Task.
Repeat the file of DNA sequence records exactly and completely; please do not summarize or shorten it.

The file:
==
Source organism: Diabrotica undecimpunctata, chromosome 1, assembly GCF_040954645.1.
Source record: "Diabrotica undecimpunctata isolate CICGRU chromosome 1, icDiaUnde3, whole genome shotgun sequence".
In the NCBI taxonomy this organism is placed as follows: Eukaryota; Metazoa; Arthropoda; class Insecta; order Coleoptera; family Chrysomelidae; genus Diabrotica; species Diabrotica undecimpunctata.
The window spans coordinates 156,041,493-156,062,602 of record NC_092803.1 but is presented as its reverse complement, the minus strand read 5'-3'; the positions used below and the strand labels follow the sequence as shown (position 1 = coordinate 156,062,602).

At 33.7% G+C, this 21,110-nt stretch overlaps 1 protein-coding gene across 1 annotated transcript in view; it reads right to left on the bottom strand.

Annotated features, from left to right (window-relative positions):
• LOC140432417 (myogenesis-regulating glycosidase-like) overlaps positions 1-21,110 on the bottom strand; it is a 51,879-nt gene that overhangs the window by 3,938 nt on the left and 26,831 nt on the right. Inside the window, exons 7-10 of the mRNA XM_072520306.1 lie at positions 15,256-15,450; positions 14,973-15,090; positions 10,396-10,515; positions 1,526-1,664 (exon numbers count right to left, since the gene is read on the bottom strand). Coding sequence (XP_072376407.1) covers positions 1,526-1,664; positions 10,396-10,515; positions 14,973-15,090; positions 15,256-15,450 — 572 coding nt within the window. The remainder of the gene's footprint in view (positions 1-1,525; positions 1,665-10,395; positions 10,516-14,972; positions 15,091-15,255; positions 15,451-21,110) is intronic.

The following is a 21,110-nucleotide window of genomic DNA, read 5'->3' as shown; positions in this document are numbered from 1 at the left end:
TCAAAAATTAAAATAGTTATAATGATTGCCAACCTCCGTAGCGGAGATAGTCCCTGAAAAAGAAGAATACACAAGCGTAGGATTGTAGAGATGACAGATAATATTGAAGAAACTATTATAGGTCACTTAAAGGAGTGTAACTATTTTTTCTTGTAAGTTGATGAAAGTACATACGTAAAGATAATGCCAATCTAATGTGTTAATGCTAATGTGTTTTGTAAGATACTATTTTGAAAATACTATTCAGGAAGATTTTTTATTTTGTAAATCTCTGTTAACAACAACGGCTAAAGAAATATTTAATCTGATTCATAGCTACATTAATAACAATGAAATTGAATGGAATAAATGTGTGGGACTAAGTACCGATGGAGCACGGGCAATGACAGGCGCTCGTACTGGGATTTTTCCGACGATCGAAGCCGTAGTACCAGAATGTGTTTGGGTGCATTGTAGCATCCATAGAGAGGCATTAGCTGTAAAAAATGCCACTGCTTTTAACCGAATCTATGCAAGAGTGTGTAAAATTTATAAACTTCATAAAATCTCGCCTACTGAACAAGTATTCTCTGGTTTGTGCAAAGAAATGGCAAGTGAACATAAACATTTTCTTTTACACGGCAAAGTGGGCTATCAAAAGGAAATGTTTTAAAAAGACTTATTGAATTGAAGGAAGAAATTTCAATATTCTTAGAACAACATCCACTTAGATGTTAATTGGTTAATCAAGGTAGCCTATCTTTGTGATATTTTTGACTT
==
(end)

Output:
Source organism: Diabrotica undecimpunctata, chromosome 1, assembly GCF_040954645.1.
Source record: "Diabrotica undecimpunctata isolate CICGRU chromosome 1, icDiaUnde3, whole genome shotgun sequence".
In the NCBI taxonomy this organism is placed as follows: Eukaryota; Metazoa; Arthropoda; class Insecta; order Coleoptera; family Chrysomelidae; genus Diabrotica; species Diabrotica undecimpunctata.
The window spans coordinates 156,041,493-156,062,602 of record NC_092803.1 but is presented as its reverse complement, the minus strand read 5'-3'; the positions used below and the strand labels follow the sequence as shown (position 1 = coordinate 156,062,602).

At 33.7% G+C, this 21,110-nt stretch overlaps 1 protein-coding gene across 1 annotated transcript in view; it reads right to left on the bottom strand.

Annotated features, from left to right (window-relative positions):
• LOC140432417 (myogenesis-regulating glycosidase-like) overlaps positions 1-21,110 on the bottom strand; it is a 51,879-nt gene that overhangs the window by 3,938 nt on the left and 26,831 nt on the right. Inside the window, exons 7-10 of the mRNA XM_072520306.1 lie at positions 15,256-15,450; positions 14,973-15,090; positions 10,396-10,515; positions 1,526-1,664 (exon numbers count right to left, since the gene is read on the bottom strand). Coding sequence (XP_072376407.1) covers positions 1,526-1,664; positions 10,396-10,515; positions 14,973-15,090; positions 15,256-15,450 — 572 coding nt within the window. The remainder of the gene's footprint in view (positions 1-1,525; positions 1,665-10,395; positions 10,516-14,972; positions 15,091-15,255; positions 15,451-21,110) is intronic.

The following is a 21,110-nucleotide window of genomic DNA, read 5'->3' as shown; positions in this document are numbered from 1 at the left end:
TCAAAAATTAAAATAGTTATAATGATTGCCAACCTCCGTAGCGGAGATAGTCCCTGAAAAAGAAGAATACACAAGCGTAGGATTGTAGAGATGACAGATAATATTGAAGAAACTATTATAGGTCACTTAAAGGAGTGTAACTATTTTTTCTTGTAAGTTGATGAAAGTACATACGTAAAGATAATGCCAATCTAATGTGTTAATGCTAATGTGTTTTGTAAGATACTATTTTGAAAATACTATTCAGGAAGATTTTTTATTTTGTAAATCTCTGTTAACAACAACGGCTAAAGAAATATTTAATCTGATTCATAGCTACATTAATAACAATGAAATTGAATGGAATAAATGTGTGGGACTAAGTACCGATGGAGCACGGGCAATGACAGGCGCTCGTACTGGGATTTTTCCGACGATCGAAGCCGTAGTACCAGAATGTGTTTGGGTGCATTGTAGCATCCATAGAGAGGCATTAGCTGTAAAAAATGCCACTGCTTTTAACCGAATCTATGCAAGAGTGTGTAAAATTTATAAACTTCATAAAATCTCGCCTACTGAACAAGTATTCTCTGGTTTGTGCAAAGAAATGGCAAGTGAACATAAACATTTTCTTTTACACGGCAAAGTGGGCTATCAAAAGGAAATGTTTTAAAAAGACTTATTGAATTGAAGGAAGAAATTTCAATATTCTTAGAACAACATCCACTTAGATGTTAATTGGTTAATCAAGGTAGCCTATCTTTGTGATATTTTTGACTT